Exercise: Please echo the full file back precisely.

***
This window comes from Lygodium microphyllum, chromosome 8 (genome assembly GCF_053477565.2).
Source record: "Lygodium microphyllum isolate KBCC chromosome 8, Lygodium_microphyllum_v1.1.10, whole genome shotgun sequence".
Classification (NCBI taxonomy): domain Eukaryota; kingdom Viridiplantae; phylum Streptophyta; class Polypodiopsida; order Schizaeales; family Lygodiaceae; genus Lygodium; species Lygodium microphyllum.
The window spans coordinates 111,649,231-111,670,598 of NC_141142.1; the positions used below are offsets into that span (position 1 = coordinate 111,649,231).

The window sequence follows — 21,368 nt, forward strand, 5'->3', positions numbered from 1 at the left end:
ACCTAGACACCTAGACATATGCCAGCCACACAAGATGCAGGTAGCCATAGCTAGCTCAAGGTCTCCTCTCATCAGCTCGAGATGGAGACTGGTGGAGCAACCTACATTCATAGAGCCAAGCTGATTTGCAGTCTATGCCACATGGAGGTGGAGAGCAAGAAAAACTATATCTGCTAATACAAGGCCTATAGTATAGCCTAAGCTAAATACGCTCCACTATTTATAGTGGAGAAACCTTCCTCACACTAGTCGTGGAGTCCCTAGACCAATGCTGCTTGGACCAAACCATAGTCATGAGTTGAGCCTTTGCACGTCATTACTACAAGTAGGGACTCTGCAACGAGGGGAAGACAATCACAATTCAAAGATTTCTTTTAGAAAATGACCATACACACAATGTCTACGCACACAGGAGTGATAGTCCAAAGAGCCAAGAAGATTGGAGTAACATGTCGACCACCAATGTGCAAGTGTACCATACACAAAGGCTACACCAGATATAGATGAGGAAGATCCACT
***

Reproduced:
This window comes from Lygodium microphyllum, chromosome 8 (genome assembly GCF_053477565.2).
Source record: "Lygodium microphyllum isolate KBCC chromosome 8, Lygodium_microphyllum_v1.1.10, whole genome shotgun sequence".
Classification (NCBI taxonomy): domain Eukaryota; kingdom Viridiplantae; phylum Streptophyta; class Polypodiopsida; order Schizaeales; family Lygodiaceae; genus Lygodium; species Lygodium microphyllum.
The window spans coordinates 111,649,231-111,670,598 of NC_141142.1; the positions used below are offsets into that span (position 1 = coordinate 111,649,231).

The window sequence follows — 21,368 nt, forward strand, 5'->3', positions numbered from 1 at the left end:
ACCTAGACACCTAGACATATGCCAGCCACACAAGATGCAGGTAGCCATAGCTAGCTCAAGGTCTCCTCTCATCAGCTCGAGATGGAGACTGGTGGAGCAACCTACATTCATAGAGCCAAGCTGATTTGCAGTCTATGCCACATGGAGGTGGAGAGCAAGAAAAACTATATCTGCTAATACAAGGCCTATAGTATAGCCTAAGCTAAATACGCTCCACTATTTATAGTGGAGAAACCTTCCTCACACTAGTCGTGGAGTCCCTAGACCAATGCTGCTTGGACCAAACCATAGTCATGAGTTGAGCCTTTGCACGTCATTACTACAAGTAGGGACTCTGCAACGAGGGGAAGACAATCACAATTCAAAGATTTCTTTTAGAAAATGACCATACACACAATGTCTACGCACACAGGAGTGATAGTCCAAAGAGCCAAGAAGATTGGAGTAACATGTCGACCACCAATGTGCAAGTGTACCATACACAAAGGCTACACCAGATATAGATGAGGAAGATCCACT